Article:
Step Inside the Thai Cave
Light vanished. Jagged rocks invited flesh wounds. Mud made every step treacherous. Monsoon rains poured in, turning crevices into muddy morasses and deluging entire passageways with rushing currents.Posted — Updated
Light vanished. Jagged rocks invited flesh wounds. Mud made every step treacherous. Monsoon rains poured in, turning crevices into muddy morasses and deluging entire passageways with rushing currents.
“You cannot let your mind slip out of focus, because when you start thinking, ‘I’m going to get stuck,’ that’s when you panic,” said Ruengrit Changkwanyuen, who trekked and dove through Tham Luang Cave to aid the search and rescue of 13 members of the Wild Boars youth soccer team who were trapped inside. “You cannot think about anything else besides the task at hand.”
Ruengrit, a Thai manager for General Motors, rushed to the cave from Bangkok after seeing a television segment on the missing boys.
The rescuers, both civilian volunteers and Thai Navy SEALs, faced an overwhelming set of hazards. The path to the soccer team was largely uncharted, deep underground and a mile and a half long. One stretch was submerged in frigid floodwaters for the length of seven Olympic swimming pools.
In another spot, near the entrance to the cave’s second chamber, Ruengrit had to climb and edge forward in a stoop. He scrambled down sheer, slick rocks. One misstep, and he could have fallen to his death. “It’s a long way down,” he said.
From Chamber 2 to Chamber 3, he had to scale a precipitous muddy slope, alternating between a crouch and a crawl.
He entered an underwater portion, facing a rushing current he compared to a waterfall. He had to plant his feet firmly or the current could have swept him away. And he had to position his head straight into the current, or the water would rip the mask off his face.
At one point, he swam underwater for about an hour, in a 100 meter stretch near a fork in the cave. The murky, muddy water had “zero” visibility, he said. Even when Ruengrit put his hand in front of his facemask, he couldn’t see anything at all.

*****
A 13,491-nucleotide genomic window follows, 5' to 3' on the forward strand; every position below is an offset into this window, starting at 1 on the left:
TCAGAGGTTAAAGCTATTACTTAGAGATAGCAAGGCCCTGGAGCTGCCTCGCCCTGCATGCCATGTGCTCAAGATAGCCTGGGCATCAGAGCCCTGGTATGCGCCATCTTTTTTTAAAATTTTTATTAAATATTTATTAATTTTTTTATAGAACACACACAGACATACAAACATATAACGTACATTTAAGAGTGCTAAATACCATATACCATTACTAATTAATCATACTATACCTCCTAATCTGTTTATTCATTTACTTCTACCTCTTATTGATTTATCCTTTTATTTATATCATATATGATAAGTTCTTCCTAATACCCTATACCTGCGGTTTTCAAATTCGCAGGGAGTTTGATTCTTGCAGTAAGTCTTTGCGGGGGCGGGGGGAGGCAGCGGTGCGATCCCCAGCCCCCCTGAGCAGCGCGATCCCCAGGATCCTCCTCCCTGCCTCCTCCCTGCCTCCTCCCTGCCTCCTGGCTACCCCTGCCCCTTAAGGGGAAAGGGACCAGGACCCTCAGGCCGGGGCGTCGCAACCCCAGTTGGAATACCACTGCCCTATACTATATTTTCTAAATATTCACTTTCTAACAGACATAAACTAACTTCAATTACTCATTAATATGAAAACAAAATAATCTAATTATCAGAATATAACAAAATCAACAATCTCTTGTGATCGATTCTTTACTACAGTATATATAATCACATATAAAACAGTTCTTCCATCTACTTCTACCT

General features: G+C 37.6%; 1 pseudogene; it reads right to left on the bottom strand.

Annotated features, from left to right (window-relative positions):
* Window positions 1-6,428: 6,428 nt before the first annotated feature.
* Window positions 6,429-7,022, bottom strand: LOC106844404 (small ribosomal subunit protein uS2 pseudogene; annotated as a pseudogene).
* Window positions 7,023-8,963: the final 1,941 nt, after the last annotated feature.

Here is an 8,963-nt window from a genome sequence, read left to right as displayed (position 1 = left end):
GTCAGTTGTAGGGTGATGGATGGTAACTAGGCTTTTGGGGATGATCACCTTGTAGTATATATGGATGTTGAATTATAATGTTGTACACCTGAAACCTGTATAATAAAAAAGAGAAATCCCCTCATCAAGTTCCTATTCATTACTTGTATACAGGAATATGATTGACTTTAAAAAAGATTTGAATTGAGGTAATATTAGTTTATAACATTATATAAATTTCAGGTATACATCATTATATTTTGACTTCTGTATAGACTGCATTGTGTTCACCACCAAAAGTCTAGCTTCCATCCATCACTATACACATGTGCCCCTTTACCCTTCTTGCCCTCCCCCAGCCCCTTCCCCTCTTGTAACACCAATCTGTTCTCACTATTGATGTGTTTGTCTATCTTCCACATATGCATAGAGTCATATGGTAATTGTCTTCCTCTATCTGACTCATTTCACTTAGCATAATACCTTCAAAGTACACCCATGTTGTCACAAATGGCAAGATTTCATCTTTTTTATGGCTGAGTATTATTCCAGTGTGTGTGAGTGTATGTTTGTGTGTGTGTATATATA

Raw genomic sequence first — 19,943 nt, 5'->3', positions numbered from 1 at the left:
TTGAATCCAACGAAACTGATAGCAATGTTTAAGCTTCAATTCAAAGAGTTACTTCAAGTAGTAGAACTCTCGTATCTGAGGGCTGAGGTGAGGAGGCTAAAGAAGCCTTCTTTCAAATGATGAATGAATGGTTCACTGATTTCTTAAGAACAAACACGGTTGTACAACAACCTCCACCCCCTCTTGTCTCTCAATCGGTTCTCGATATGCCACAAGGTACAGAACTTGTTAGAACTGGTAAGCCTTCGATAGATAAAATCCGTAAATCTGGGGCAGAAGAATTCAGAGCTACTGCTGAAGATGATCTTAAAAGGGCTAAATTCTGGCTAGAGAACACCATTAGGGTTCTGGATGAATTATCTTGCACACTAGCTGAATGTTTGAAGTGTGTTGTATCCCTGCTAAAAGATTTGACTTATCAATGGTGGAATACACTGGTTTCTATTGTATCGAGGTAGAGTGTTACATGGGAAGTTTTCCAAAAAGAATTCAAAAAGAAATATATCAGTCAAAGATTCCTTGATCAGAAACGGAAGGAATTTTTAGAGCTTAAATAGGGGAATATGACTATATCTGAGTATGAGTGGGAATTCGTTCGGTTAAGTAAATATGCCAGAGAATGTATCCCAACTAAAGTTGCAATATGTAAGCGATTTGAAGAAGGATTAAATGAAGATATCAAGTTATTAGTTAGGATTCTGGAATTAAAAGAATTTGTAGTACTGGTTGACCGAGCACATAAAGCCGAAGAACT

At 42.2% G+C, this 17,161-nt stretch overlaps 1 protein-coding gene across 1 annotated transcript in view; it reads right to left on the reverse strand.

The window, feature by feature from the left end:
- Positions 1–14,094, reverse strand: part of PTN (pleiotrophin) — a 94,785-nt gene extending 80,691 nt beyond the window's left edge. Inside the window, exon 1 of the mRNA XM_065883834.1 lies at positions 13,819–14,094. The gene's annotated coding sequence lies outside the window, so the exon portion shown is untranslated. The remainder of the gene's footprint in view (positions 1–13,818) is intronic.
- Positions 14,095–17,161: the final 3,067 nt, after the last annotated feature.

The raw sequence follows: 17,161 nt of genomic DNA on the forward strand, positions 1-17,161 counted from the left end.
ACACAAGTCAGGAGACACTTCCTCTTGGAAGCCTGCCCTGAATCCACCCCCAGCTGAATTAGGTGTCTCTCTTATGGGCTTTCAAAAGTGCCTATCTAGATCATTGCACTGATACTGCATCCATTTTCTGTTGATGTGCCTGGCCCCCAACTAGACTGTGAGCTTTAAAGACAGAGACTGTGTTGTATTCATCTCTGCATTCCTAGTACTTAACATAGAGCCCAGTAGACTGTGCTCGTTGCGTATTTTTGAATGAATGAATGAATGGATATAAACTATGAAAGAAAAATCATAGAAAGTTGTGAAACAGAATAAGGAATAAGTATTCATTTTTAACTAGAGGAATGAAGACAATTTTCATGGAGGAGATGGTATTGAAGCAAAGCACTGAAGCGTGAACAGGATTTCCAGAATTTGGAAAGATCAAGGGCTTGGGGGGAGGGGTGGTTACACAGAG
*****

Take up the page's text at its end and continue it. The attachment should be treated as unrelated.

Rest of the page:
Instead, they worked their way forward, inch by inch, by touching the rock faces with their hands and tying guidelines to the stalagmites and stalactites.
In the narrowest parts of the cave, rescuers detached their air tanks and approached a crevice feet first. To get through one fissure, Ruengrit had to approach at an angle and squirm through with his air tank held up by his head.
In the deepest reaches of the cave, one underwater section stretched for roughly 350 meters. (Ruengrit did not go that far). On the other side, the rescuers discovered the 13 team members stranded on a rocky reach in small atrium above the water. They had survived in this space by licking the condensation from the limestone walls.
During the search and rescue, Ruengrit heard the thunderous sound of the water rumbling through the cave, as liquid filled air pockets and echoed through the Tham Luang complex.
Ruengrit said that the difficulty was not just the cave diving but also the hauling of heavy gear through the steep, slippery sections of the cave. Air tanks had to be constantly carried out to be refilled.
“Cave divers are a little bit crazy,” he said. “We do things that most people don’t want to do. It’s dark, it’s cold, it’s very narrow. But I like the feeling of adventure.”
Copyright 2022 New York Times News Service. All rights reserved.